06 December 2018
Christmas – and indeed any winter festival of lights and presents – is a magical time.
Friends and family get together to share food, wine (often lots of wine!) and exchange presents. Children are excited, adults are often wildly distracted trying to make everything perfect for the family, and the house is full of strangers eating drinking and being very very merry.
Despite all this fun and enjoyment however this is the time when the majority of dog bites in the home occur – and in most of these cases the victims are children. With a little bit of thought, it isn’t difficult to see why – and thankfully with this knowledge, it is easy to prevent.
Firstly, the children are off school and at home (often with lots of their friends) – and not only that, they are wildly excited. Christmas is coming!!
The dog’s usually predictable home is a scene of upheaval. There are things everywhere, tinsel and glitter seems to cover everything, and more to the point, someone has brought in a tree (and unlike any other tree, the dog is forbidden from touching it, chewing it, and weeing on it appears to be a very definite no-no!).
There are unexpected visitors to the house – and while the children really wish Auntie Maud wouldn’t kiss and hug them, that’s nothing compared to the dog’s view on this! And once she hits the sherry…! Well, all bets are off!
And to cap it all, the weather isn’t great – and so the dog is probably getting less physical exercise than usual – and the adults seem to be running around doing all kinds of things that don’t include the dog or even seem to remember the dog exists.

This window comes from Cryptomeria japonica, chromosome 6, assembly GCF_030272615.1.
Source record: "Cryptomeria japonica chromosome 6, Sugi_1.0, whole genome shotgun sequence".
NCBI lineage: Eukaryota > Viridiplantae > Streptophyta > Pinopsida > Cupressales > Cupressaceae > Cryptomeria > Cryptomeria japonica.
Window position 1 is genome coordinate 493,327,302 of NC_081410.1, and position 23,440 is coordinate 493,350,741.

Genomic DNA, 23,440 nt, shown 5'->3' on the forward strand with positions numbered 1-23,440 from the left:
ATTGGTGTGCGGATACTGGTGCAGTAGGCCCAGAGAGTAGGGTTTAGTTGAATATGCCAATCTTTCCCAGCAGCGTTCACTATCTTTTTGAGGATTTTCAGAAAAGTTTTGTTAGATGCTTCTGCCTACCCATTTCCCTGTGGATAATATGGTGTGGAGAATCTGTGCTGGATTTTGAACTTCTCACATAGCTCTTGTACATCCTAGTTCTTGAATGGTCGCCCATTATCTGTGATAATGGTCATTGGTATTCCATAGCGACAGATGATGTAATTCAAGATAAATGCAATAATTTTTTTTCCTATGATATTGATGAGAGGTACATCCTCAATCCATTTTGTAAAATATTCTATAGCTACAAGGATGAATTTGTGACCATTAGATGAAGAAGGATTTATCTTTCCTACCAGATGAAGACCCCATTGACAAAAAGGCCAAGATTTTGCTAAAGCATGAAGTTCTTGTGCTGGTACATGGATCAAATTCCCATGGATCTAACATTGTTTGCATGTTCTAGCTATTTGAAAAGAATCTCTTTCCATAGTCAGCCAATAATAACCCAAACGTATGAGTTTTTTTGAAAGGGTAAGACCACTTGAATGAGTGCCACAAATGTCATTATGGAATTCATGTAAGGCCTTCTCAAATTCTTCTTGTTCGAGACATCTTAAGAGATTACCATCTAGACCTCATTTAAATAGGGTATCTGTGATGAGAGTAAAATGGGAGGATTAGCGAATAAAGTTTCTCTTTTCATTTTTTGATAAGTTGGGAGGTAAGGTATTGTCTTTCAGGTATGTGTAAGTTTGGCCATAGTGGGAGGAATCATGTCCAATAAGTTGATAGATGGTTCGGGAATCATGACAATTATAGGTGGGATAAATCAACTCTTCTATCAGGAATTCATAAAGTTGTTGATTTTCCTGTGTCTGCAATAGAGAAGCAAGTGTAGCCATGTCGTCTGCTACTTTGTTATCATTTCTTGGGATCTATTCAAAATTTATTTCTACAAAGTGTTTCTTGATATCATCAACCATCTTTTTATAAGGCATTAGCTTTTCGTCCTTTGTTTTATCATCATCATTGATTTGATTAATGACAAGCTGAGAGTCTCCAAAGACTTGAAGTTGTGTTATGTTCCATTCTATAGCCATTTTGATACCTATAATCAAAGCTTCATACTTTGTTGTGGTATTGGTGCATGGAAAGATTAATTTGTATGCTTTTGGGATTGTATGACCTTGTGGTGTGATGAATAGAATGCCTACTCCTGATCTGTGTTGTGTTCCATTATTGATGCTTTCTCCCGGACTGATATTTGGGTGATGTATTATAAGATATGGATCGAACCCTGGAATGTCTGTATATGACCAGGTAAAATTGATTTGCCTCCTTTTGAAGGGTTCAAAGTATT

Most dogs can cope with the temporary craziness of Christmas – and many actually enjoy it – but for a surprisingly large number it’s stressful and worrying. In the Nightmare Before Christmas scenario, the dog is under-exercised, over stimulated, under-supervised and over- threshold. An accident waiting to happen.
So how to make sure you all have a merry Christmas…?
- Remember the dog’s needs don’t stop for the festive season. Make sure they get enough exercise, stimulation – and indeed your attention – as they do at every other time of the year.
- Try and keep your dog’s routine the same as always. It’s easier for a dog to deal with the unexpected if they have predictability the rest of the time.
- Supervise all interactions between children and dogs – your own children and strange ones. If you can’t, use baby gates to keep them separate – or just keep the dog with you.
- Watch out for any signs your dog may be getting stressed. Dogs can’t tell you when they are beginning to feel worried so you need to look out for their tell-tale signals. This might be subtle signs such as licking their lips, yawning, showing the whites of their eyes, or just trying to move away – or it might be more obvious signals such as tension, looking worried, lowered body language or attempts to hide.
- Don’t let anyone – child or adult – handle your dog roughly or inappropriately. No grabbing, hugging or rough play. This is especially important when alcohol is involved as from a dog’s point of view, drunk people behave very unpredictably.
- Have a ‘safe space’ for your dog where they can go and not be disturbed. Use this space anytime things get chaotic, noisy – or you just can’t supervise your dog – and make sure the dog has a special treat to make their ‘den’ feel special and not as if they are locked away from the fun.
Perhaps the most important thing you can do however is make sure you have some ‘dog time’ every day. Time where you forget about the madness of the season and you just focus totally on your dog, making sure you give them what they need to be healthy and happy. This is the very best Christmas present you can give you dog - your time and your love.
Note: If you have any concerns that your dog may behave aggressively to family members or visitors, consult a qualified and experienced behaviourist for help.